Archive for January 2019

Avoiding another federal government shutdown

January 29, 2019

To our federal employees and families, thank you for your public service. Thank you for going to work every day, when you weren’t getting paid. Thank you for going to work every day, when you were anxious about how you would pay your bills. Thank you for keeping us safe.

We were all relieved to hear that the federal government shutdown came to an end. We are all worried that there may be more shutdowns to come.

Though I’m not a lawyer or a politician, I’ve been thinking about how we can avoid shutdowns in the future. I’ve come up with a few thoughts and ideas I’d like to share.

* Require an annual balanced federal budget. Without a budget to manage the government’s income (aka taxes), the government won’t be able to uphold our rights, ensure our freedoms, and keep us safe. There should be consequences for legislators if they cannot or will not do their jobs.

On a related note, we could consider that the federal government…

* Build a zero-based annual federal budget every 10 years. This means starting a federal budget from $0 and justifying expenses for each department. Alternately, we could require zero-based annual budgets by department, on a rotating basis, so that the entire budget is not up for review at one time.

If legislators can’t agree and cause a federal government shutdown…

* Suspend US Congress salaries and benefits. If federal employees do not get paid because a federal budget is not approved, then federal lawmakers should not get paid either. Elected government officials seem to be using federal employees to make statements about their political policies. But while Congress and the White House stick to their principles, employees, families, and communities bear the burden of those principles. As we all know, the Thirteenth Amendment of the US Constitution abolished slavery and involuntary servitude (except as punishment for a crime).

At the state level, this means that we may need to…

* Reduce our reliance on the federal government. One way we can do this is to minimize the role of federal government and return more authority to state governments. It doesn’t make sense for the federal government to duplicate many of the services that the state government provides. Many federal agencies, such as the Department of Education and the Department of Health, could collect, report, and audit data from the states, and make policy recommendations – not set national policies. State governments would have more responsibility for government programs and would need to hire more employees.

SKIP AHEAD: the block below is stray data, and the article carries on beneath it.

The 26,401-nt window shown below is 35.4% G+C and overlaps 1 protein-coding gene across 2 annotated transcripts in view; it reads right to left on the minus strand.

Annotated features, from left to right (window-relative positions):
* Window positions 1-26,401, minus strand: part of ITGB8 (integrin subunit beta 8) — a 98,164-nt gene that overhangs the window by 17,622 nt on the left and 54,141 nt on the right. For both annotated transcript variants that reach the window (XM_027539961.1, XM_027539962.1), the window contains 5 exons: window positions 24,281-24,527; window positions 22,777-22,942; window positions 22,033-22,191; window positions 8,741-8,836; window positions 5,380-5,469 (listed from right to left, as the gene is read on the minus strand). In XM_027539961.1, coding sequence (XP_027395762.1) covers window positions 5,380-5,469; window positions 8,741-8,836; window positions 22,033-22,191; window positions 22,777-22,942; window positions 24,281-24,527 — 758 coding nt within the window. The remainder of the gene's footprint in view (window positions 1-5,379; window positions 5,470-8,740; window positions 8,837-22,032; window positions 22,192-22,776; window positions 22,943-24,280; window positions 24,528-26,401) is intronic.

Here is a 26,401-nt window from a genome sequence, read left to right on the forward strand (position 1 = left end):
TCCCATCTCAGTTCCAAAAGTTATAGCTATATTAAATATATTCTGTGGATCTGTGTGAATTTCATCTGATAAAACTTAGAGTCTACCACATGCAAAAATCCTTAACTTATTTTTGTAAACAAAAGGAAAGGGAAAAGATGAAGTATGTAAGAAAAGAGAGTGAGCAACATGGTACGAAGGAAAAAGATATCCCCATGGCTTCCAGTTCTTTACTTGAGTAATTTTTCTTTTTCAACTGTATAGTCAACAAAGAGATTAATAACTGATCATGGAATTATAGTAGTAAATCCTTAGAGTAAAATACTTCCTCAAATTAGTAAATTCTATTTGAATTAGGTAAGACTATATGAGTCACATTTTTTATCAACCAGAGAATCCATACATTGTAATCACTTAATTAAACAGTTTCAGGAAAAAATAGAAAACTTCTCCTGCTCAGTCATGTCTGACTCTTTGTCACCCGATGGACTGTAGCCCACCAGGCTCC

But returning more authority to state governments would also require that we…

* Completely revise the federal tax system. State governments should not rely on the federal government for funding. It doesn’t make sense for large amounts of taxes to go to the federal government and then be redistributed to the states. The federal government, which has national responsibilities and a larger tax base, should have lower tax rates. The states, which directly care for citizens but have smaller tax bases, should have higher tax rates to pay for local programs and services.

How were you impacted by the federal shutdown? What do you think we can do to avoid future shutdowns?

A confession about the national news

January 22, 2019

I have a confession to make. Over the past few months, I’ve been avoiding the national news. I keep up with the local news, but I only read the headlines of the national news.

“Whenever the people are well-informed, they can be trusted with their own government,” Thomas Jefferson wrote. A couple of years ago, I agreed completely.

But there were a few things Jefferson didn’t foresee, like 24/7 news; the ease with which truth and lies can spread; the knowledge that even when news is disproven, people still believe it is true; and the sometimes callousness of anonymous political discourse.

I needed to take a break from national politics and political debate for my own mental health. The frustration, anger, helplessness, and even scorn I felt were not healthy, and I couldn’t turn it into something productive.

So I will indulge in sticking to the headlines a little longer. When I’m ready to read beyond the headlines again, I’ll remind myself of two things:

* I choose to be kind and positive. I can’t control the news, the reporters, the bloggers, or the commentators, but I can control myself.